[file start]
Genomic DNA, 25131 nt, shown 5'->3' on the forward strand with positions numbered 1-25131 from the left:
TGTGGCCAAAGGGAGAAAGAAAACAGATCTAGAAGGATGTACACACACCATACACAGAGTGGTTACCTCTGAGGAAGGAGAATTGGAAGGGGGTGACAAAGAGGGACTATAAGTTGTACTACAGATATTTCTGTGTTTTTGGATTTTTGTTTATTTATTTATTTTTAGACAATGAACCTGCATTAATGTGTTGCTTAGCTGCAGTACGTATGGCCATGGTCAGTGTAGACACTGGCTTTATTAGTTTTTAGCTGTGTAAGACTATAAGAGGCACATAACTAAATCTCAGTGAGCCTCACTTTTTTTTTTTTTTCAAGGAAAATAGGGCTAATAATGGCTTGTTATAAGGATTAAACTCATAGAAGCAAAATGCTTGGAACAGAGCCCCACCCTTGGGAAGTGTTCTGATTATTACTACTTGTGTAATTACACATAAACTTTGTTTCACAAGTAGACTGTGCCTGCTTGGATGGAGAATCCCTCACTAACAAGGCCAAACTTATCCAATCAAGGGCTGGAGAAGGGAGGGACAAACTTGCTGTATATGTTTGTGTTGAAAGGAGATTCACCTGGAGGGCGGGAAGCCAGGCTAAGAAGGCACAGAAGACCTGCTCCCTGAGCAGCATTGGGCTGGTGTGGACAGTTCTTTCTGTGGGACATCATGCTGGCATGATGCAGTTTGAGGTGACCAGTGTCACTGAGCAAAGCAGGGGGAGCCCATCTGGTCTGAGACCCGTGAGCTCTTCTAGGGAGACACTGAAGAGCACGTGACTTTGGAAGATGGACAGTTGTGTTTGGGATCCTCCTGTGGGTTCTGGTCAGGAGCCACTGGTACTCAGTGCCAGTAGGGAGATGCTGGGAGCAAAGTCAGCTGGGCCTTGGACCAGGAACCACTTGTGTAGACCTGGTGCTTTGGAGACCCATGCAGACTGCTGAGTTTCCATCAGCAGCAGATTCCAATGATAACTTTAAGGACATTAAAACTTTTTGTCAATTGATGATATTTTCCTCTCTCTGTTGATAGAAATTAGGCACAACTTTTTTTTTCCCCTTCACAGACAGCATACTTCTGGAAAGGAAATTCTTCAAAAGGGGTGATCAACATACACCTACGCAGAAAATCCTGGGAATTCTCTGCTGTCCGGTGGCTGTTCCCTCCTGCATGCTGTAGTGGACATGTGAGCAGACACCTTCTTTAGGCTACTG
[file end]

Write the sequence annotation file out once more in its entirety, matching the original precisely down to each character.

Genomic DNA, 25131 nt, shown 5'->3' on the forward strand with positions numbered 1-25131 from the left:
TGTGGCCAAAGGGAGAAAGAAAACAGATCTAGAAGGATGTACACACACCATACACAGAGTGGTTACCTCTGAGGAAGGAGAATTGGAAGGGGGTGACAAAGAGGGACTATAAGTTGTACTACAGATATTTCTGTGTTTTTGGATTTTTGTTTATTTATTTATTTTTAGACAATGAACCTGCATTAATGTGTTGCTTAGCTGCAGTACGTATGGCCATGGTCAGTGTAGACACTGGCTTTATTAGTTTTTAGCTGTGTAAGACTATAAGAGGCACATAACTAAATCTCAGTGAGCCTCACTTTTTTTTTTTTTTCAAGGAAAATAGGGCTAATAATGGCTTGTTATAAGGATTAAACTCATAGAAGCAAAATGCTTGGAACAGAGCCCCACCCTTGGGAAGTGTTCTGATTATTACTACTTGTGTAATTACACATAAACTTTGTTTCACAAGTAGACTGTGCCTGCTTGGATGGAGAATCCCTCACTAACAAGGCCAAACTTATCCAATCAAGGGCTGGAGAAGGGAGGGACAAACTTGCTGTATATGTTTGTGTTGAAAGGAGATTCACCTGGAGGGCGGGAAGCCAGGCTAAGAAGGCACAGAAGACCTGCTCCCTGAGCAGCATTGGGCTGGTGTGGACAGTTCTTTCTGTGGGACATCATGCTGGCATGATGCAGTTTGAGGTGACCAGTGTCACTGAGCAAAGCAGGGGGAGCCCATCTGGTCTGAGACCCGTGAGCTCTTCTAGGGAGACACTGAAGAGCACGTGACTTTGGAAGATGGACAGTTGTGTTTGGGATCCTCCTGTGGGTTCTGGTCAGGAGCCACTGGTACTCAGTGCCAGTAGGGAGATGCTGGGAGCAAAGTCAGCTGGGCCTTGGACCAGGAACCACTTGTGTAGACCTGGTGCTTTGGAGACCCATGCAGACTGCTGAGTTTCCATCAGCAGCAGATTCCAATGATAACTTTAAGGACATTAAAACTTTTTGTCAATTGATGATATTTTCCTCTCTCTGTTGATAGAAATTAGGCACAACTTTTTTTTTCCCCTTCACAGACAGCATACTTCTGGAAAGGAAATTCTTCAAAAGGGGTGATCAACATACACCTACGCAGAAAATCCTGGGAATTCTCTGCTGTCCGGTGGCTGTTCCCTCCTGCATGCTGTAGTGGACATGTGAGCAGACACCTTCTTTAGGCTACTG